US 4130455 A
Improved metal dissolution rates are obtained when using a solution containing sulfuric acid, hydrogen peroxide and a catalytic amount of a thiosulfate of sodium or potassium.
1. A method of metal dissolution which comprises contacting a metal with an aqueous solution containing from about 0.2 to about 4.5 gram moles per liter of sulfuric acid, from about 0.25 to about 8 gram moles per liter of hydrogen peroxide and a catalytically effective amount of an additive selected from thiosulfates of sodium or potassium.
2. The method of claim 1, wherein said additive is provided at a concentration of at least about 2 millimoles per liter.
3. The method of claim 1, wherein said additive is provided at a concentration in the range from about 5 to about 50 millimoles per liter.
4. The method of claim 1, wherein the aqueous solution contains sodium phenolsulfonate as a stabilizer to reduce the degrading effect of heavy metal ions on hydrogen peroxide.
5. The method of claim 1, wherein the hydrogen peroxide concentration is maintained between about 1 and about 4 gram moles per liter.
6. The method of claim 1, wherein the sulfuric acid concentration is maintained between about 0.3 and about 4 gram moles per liter.
7. The method of claim 1, wherein the metal is copper or an alloy of copper.
8. The method of claim 1, wherein the dissolution is carried out in the presence of free chloride or bromide ions in excess of 2 ppm.
9. A composition for metal dissolution comprising an aqueous solution of from about 2.0 to about 4.5 gram moles per liter of sulfuric acid, from about 0.25 to about 8 gram moles per liter of hydrogen peroxide and a catalytically effective amount of an additive selected from thiosulfates of sodium or potassium.
10. The composition of claim 9, wherein the additive is provided at a concentration of at least about 2 millimoles per liter.
11. The composition of claim 9, wherein the additive is provided at a concentration in the range from about 5 to about 50 millimoles per liter.
12. The composition of claim 9 additionally containing sodium phenolsulfonate as a stabilizer for reducing the degrading effect of heavy metal ions on hydrogen peroxide.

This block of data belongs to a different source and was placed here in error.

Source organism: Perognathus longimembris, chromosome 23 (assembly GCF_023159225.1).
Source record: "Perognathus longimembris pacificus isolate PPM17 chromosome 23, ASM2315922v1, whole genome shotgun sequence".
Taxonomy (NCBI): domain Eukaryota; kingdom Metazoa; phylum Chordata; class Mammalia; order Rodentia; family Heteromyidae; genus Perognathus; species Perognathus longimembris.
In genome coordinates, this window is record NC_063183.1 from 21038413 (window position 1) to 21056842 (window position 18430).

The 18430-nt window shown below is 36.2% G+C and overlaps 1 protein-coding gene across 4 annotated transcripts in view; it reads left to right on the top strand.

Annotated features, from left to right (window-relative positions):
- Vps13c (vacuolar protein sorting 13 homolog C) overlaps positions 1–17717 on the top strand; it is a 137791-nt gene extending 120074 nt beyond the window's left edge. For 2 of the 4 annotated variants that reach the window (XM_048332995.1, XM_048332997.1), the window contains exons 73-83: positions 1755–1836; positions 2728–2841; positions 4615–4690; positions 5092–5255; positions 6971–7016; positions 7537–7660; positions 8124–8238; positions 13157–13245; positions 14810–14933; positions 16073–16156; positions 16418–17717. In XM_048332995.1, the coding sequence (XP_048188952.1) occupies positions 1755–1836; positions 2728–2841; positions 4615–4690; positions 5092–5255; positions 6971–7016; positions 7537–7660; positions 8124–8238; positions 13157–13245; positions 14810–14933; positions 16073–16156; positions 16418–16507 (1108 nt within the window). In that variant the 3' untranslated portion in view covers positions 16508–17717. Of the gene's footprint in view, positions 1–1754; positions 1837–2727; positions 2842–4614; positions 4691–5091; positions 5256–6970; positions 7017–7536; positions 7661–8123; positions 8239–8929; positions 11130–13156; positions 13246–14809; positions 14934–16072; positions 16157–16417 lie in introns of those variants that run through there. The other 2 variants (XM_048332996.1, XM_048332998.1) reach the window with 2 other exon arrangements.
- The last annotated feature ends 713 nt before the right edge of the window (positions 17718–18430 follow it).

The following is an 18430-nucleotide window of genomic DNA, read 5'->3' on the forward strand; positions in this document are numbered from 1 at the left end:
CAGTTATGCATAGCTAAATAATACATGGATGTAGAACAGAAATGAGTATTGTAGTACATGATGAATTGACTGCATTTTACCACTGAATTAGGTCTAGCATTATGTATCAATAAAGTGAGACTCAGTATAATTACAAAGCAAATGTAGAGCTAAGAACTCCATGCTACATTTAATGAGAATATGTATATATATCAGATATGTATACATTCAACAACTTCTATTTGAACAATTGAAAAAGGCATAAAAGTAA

13. The composition of claim 9, wherein the hydrogen peroxide concentration is maintained between about 1 and about 4 gram moles per liter.
14. The composition of claim 9, wherein the sulfuric acid concentration is maintained between about 0.3 and about 4 gram moles per liter.
15. The composition of claim 9 containing more than 2 ppm of free chloride or bromide ions.
The present invention relates to the dissolution of metals in an aqueous bath containing sulfuric acid and hydrogen peroxide, and in particular to a novel bath composition capable of effecting the dissolution at high rates. In one specific aspect the invention is concerned with etching of copper in the production of printed circuit boards.
As is well known in the art, in the manufacture of printed electronic circuits a laminate of copper and etch resistant material, usually plastic, is used. A common method of obtaining the circuits is to mask the desired pattern on the copper surface of the laminate with a protective resist material, which is impervious to the action of an etch solution. In a subsequent etching step, the unprotected areas of the copper are etched away, while the masked areas remain intact and provide the desired circuiting supported by the plastic. The resist material can be a plastic material, an ink or a solder.
In the last few years, the industry has more and more turned to hydrogen peroxide-sulfuric acid systems for etching the electronic circuit boards, due to the low cost of the etching solutions and to the relative ease with which copper values can be recovered from the spent etch solutions.
However, there are many problems connected with the use of hydrogen peroxide as an ingredient in the etchants. It is a well known fact that the stability of hydrogen peroxide in a sulfuric acid-hydrogen peroxide solution is detrimentally affected by the presence of heavy metal ions such as copper ions. Thus, as etching proceeds and copper ion content of the etchant thereby increases, the etch rate will experience a serious drop-off due to the decomposition of the hydrogen peroxide in the etch bath, which will soon be exhausted. In order to improve the capacity of these etchants, various stabilizers have been suggested and used with some success for abatement of the hydrogen peroxide decomposition due to the presence of copper ions.